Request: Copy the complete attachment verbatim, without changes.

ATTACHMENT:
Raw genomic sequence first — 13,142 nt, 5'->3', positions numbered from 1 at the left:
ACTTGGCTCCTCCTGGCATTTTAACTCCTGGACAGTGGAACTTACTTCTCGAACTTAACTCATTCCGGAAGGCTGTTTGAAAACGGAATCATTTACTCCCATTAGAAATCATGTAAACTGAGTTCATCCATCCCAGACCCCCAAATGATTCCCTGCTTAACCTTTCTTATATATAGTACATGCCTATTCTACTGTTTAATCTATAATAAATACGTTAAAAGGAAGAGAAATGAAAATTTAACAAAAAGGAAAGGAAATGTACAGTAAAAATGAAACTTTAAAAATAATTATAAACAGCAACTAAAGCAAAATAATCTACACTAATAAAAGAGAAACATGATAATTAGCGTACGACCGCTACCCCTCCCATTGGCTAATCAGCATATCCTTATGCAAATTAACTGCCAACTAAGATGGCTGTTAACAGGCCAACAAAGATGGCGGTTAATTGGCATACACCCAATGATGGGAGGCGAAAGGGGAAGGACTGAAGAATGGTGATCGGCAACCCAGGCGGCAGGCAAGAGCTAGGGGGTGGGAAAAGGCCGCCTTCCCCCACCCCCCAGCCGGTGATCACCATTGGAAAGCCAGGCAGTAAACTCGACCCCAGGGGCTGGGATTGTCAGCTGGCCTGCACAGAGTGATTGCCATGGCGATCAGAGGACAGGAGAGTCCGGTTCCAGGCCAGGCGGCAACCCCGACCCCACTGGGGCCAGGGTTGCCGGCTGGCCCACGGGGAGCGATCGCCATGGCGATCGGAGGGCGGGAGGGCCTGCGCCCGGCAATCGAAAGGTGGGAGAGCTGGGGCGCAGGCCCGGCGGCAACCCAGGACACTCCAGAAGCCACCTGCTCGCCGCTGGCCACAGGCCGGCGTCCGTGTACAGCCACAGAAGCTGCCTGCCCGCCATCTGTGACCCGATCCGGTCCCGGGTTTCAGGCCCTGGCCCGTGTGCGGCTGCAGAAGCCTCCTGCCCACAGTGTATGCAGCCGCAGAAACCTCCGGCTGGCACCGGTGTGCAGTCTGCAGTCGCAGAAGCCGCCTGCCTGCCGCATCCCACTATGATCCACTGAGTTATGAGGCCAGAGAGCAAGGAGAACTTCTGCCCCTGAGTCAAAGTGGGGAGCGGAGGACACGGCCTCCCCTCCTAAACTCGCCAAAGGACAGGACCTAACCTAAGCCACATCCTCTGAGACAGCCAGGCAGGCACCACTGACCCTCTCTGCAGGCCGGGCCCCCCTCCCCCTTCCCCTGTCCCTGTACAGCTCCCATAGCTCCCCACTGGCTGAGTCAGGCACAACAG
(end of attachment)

Raw genomic sequence first — 13,142 nt, 5'->3', positions numbered from 1 at the left:
ACTTGGCTCCTCCTGGCATTTTAACTCCTGGACAGTGGAACTTACTTCTCGAACTTAACTCATTCCGGAAGGCTGTTTGAAAACGGAATCATTTACTCCCATTAGAAATCATGTAAACTGAGTTCATCCATCCCAGACCCCCAAATGATTCCCTGCTTAACCTTTCTTATATATAGTACATGCCTATTCTACTGTTTAATCTATAATAAATACGTTAAAAGGAAGAGAAATGAAAATTTAACAAAAAGGAAAGGAAATGTACAGTAAAAATGAAACTTTAAAAATAATTATAAACAGCAACTAAAGCAAAATAATCTACACTAATAAAAGAGAAACATGATAATTAGCGTACGACCGCTACCCCTCCCATTGGCTAATCAGCATATCCTTATGCAAATTAACTGCCAACTAAGATGGCTGTTAACAGGCCAACAAAGATGGCGGTTAATTGGCATACACCCAATGATGGGAGGCGAAAGGGGAAGGACTGAAGAATGGTGATCGGCAACCCAGGCGGCAGGCAAGAGCTAGGGGGTGGGAAAAGGCCGCCTTCCCCCACCCCCCAGCCGGTGATCACCATTGGAAAGCCAGGCAGTAAACTCGACCCCAGGGGCTGGGATTGTCAGCTGGCCTGCACAGAGTGATTGCCATGGCGATCAGAGGACAGGAGAGTCCGGTTCCAGGCCAGGCGGCAACCCCGACCCCACTGGGGCCAGGGTTGCCGGCTGGCCCACGGGGAGCGATCGCCATGGCGATCGGAGGGCGGGAGGGCCTGCGCCCGGCAATCGAAAGGTGGGAGAGCTGGGGCGCAGGCCCGGCGGCAACCCAGGACACTCCAGAAGCCACCTGCTCGCCGCTGGCCACAGGCCGGCGTCCGTGTACAGCCACAGAAGCTGCCTGCCCGCCATCTGTGACCCGATCCGGTCCCGGGTTTCAGGCCCTGGCCCGTGTGCGGCTGCAGAAGCCTCCTGCCCACAGTGTATGCAGCCGCAGAAACCTCCGGCTGGCACCGGTGTGCAGTCTGCAGTCGCAGAAGCCGCCTGCCTGCCGCATCCCACTATGATCCACTGAGTTATGAGGCCAGAGAGCAAGGAGAACTTCTGCCCCTGAGTCAAAGTGGGGAGCGGAGGACACGGCCTCCCCTCCTAAACTCGCCAAAGGACAGGACCTAACCTAAGCCACATCCTCTGAGACAGCCAGGCAGGCACCACTGACCCTCTCTGCAGGCCGGGCCCCCCTCCCCCTTCCCCTGTCCCTGTACAGCTCCCATAGCTCCCCACTGGCTGAGTCAGGCACAACAG